The redundant arrays of multiferroic sensors 322 may include the sensor elements, drivers, energy harvesting devices and a digital memory device as described above. The sensors 322 may include both magnetic and acoustic sensor elements. The magnetic sensors 322, in embodiments, are disbursed in an array that is as large as necessary or practical to cover the bondline area to be monitored. The magnetic sensors 322 include elements that are based on multiferroic technology. In a typical application, the array of sensors 322 may include hundreds or thousands of individual sensors that are typically less than 100 microns across. Each sensor 322 may be made of one or more layer pairs of magnetostrictive and piezoelectric materials to form a multiferroic device. An array may include additional sensors such as piezoelectric sensors to detect mechanical vibrations. The array may also include magnetic drivers (not sensors) that produce a time varying magnetic field or mechanical vibrations in the bondline 314. The sensor electronics correlate the imposed magnetic and or mechanical signal with the sensed signals to interpret the strain in the bondline 314 for defects or degradation. In one embodiment, the drivers and sensors are powered by batteries which may be charged by energy harvesting piezoelectric devices that harvest ambient mechanical vibrations.
 The sensor arrays, electronics and wireless communications devices may all be incorporated within thin film devices mounted on a flexible applique that is attached to the surface using pressure sensitive adhesives or other convenient approaches. The data collection and storage computer associated with controller 324 periodically, or on demand, interrogates some or all of the sensor arrays using wireless communications and alone, or in conjunction with an associated computer, tracks history and sensed changes with the structure.
 In other embodiments, the strain-sensitive magnetic particles 320 are dispersed throughout the structure, for example, aircraft skin panels, stringers, and the like. As described above, at least one multiferroic sensor 322 is dispersed on a surface of the structure, proximate to an area of the structure to be monitored. The multiferroic sensor(s) 322 are capable of monitoring strains experienced by the strain-sensitive magnetic particles 320, The controller 324 is configured for periodic interrogation of the multiferroic sensor(s) 322
 A testing process, for example, may include: generation of magnetic and or mechanical vibrations by one or more drivers, reaction of the magnetostrictive particles 320 to the vibrations that is dependent on the local strain, sensing of the reaction by the sensors 322, receiving data from sensors 322 at controllers 324, transmission of the sensor data from controller 324 to a post processing device, and processing of the data from each sensor 322 in the array to form a high resolution image of the bondline 324. Storage and wireless transmission of the image data to the computer along with correlation of the image with historical data is then utilized to monitor structural health of the composite structure.
 The generated magnetic vibration may be at any frequency ranging from near DC to Gigahertz. Frequencies in the range of a few hundred Hertz are preferable because attenuation is low. The magnetostrictive particles 320 react to the magnetic vibration (by virtue of their magnetic permeability) by partially magnetizing and demagnetizing at the same frequency. The permeability of the magnetostrictive particles affects the magnetic field at the sensor elements generating a detectable voltage in the sensor that is proportional to the magnetic permeability of the magnetostrictive particles. The detected signal also depends on the local strain because of the magnetostrictive properties of the particles 320.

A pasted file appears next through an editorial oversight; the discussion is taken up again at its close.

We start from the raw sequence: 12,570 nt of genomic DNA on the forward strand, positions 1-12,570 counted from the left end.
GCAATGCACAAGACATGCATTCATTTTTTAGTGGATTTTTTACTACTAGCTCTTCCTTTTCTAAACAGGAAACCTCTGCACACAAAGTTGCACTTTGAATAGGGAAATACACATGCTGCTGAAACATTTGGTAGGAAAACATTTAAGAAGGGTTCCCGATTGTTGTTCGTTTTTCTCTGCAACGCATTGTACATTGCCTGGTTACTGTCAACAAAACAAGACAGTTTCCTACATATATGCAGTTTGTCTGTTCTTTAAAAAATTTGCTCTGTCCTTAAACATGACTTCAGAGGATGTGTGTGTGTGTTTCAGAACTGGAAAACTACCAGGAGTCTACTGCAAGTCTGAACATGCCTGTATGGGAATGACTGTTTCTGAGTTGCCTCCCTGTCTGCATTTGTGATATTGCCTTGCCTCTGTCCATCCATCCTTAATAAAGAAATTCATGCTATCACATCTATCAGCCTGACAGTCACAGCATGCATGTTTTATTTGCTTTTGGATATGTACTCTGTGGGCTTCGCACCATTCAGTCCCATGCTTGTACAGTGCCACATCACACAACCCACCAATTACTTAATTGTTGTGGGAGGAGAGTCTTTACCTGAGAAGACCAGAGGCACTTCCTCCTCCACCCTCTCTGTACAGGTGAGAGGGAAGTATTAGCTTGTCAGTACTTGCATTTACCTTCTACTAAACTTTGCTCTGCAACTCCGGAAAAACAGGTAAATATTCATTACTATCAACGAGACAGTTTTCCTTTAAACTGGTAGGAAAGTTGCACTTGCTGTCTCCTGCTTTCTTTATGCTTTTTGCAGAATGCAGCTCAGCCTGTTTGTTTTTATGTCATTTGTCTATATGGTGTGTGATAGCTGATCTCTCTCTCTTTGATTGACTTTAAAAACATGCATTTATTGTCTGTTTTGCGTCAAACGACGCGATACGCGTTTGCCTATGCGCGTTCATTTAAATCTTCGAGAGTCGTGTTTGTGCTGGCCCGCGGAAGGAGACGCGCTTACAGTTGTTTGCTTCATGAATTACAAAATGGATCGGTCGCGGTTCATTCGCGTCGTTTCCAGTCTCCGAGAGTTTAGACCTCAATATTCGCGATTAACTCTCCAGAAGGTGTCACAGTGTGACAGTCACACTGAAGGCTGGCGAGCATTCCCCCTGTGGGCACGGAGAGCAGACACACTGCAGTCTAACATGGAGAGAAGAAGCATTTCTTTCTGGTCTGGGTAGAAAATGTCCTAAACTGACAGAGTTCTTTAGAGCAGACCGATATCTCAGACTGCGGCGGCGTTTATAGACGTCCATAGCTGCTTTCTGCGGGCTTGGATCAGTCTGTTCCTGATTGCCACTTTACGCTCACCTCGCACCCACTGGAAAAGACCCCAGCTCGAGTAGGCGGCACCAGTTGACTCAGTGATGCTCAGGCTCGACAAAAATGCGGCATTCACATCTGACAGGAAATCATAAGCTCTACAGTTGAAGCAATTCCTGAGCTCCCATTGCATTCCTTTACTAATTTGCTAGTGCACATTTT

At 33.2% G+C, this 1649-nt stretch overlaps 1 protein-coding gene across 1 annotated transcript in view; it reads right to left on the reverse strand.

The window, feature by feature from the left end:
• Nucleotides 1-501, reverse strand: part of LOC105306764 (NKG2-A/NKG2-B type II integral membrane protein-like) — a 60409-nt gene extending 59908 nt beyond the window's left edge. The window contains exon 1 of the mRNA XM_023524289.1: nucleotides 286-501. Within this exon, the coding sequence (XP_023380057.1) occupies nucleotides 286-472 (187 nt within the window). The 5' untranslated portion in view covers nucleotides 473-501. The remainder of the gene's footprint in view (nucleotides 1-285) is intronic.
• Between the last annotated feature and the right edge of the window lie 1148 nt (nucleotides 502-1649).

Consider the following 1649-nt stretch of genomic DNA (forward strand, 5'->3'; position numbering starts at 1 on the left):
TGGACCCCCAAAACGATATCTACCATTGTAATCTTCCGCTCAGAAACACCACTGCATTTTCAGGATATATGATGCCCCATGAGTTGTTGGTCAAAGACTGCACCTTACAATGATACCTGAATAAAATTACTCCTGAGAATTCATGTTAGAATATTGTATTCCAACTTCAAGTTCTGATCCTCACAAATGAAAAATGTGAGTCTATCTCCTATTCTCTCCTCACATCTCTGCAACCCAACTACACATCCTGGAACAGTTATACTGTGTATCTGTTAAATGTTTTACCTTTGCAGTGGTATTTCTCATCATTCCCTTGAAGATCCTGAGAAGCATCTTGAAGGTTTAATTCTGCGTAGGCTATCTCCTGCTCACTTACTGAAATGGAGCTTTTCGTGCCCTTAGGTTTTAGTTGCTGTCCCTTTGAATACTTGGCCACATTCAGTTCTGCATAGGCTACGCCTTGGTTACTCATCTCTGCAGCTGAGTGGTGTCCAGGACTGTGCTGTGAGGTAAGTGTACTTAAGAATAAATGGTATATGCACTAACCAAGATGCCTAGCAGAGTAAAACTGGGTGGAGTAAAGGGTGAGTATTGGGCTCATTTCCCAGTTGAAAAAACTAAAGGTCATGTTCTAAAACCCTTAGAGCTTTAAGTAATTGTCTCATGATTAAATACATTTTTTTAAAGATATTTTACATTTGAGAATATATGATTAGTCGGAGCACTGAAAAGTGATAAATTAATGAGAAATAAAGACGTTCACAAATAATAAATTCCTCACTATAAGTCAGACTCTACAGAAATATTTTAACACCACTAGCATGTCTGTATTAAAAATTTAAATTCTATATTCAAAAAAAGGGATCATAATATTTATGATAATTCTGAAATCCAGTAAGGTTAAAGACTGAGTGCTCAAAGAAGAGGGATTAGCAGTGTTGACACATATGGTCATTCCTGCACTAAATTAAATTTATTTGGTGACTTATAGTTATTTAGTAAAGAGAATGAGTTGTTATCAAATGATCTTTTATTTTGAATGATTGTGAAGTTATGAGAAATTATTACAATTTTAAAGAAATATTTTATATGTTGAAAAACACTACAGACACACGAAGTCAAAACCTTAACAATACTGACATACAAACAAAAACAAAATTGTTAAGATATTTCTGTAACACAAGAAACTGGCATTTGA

The local strain depends on the presence or absence of structural defects including weak and unbonded joints. In this way the structural health is monitored. The effect of defects on the local strain is accentuated by application of a mechanical vibration either from ambient vibrations or from mechanical vibrations generated by mechanical drivers. Use of ambient vibrations has the virtue of simplicity but use of generated vibrations may lead to improved signal to noise ratios (and thus to improved sensitivity to defects) because signal processing techniques can correlate the mechanical and magnetic signals to minimize magnetic noise that may arise from nearby electronics or magnetic materials. The generated mechanical vibration may be at low levels so as not to cause damage or interfere with other subsystems. The mechanical drivers may be located with the sensor array or may be from a distant source.
 In other embodiments, the strain sensitive, magnetic particles 320 may be dispersed throughout the multiple layer structure. The strains experienced by such particles may be compared with a baseline for determination of any manufacturing defects in the multiple layer structure.
 The signal from each sensor element may be used to form a strain image of the bondline 314, or structure, using conventional image processing techniques. The resolution may be on the order of the size of the sensor elements which may be less than 100 microns and as small as 10 microns. The sensor array may image the bondline 314 periodically or as instructed by the data collection and storage computer(s). The image is transmitted to the computer, compared to historical data and reports issued to maintenance personnel.
 This written description uses examples to disclose various embodiments, which include the best mode, to enable any person skilled in the art to practice those embodiments, including making and using any devices or systems and performing any incorporated methods. The patentable scope is defined by the claims, and may include other examples that occur to those skilled in the art. Such other examples are intended to be within the scope of the claims if they have structural elements that do not differ from the literal language of the claims, or if they include equivalent structural elements with insubstantial differences from the literal languages of the claims.
Patent applications by Gary E. Georgeson, Tacoma, WA US
Patent applications by Robert James Miller, Fall City, WA US
Patent applications in class COMPOSITE (NONSTRUCTURAL LAMINATE)
Patent applications in all subclasses COMPOSITE (NONSTRUCTURAL LAMINATE)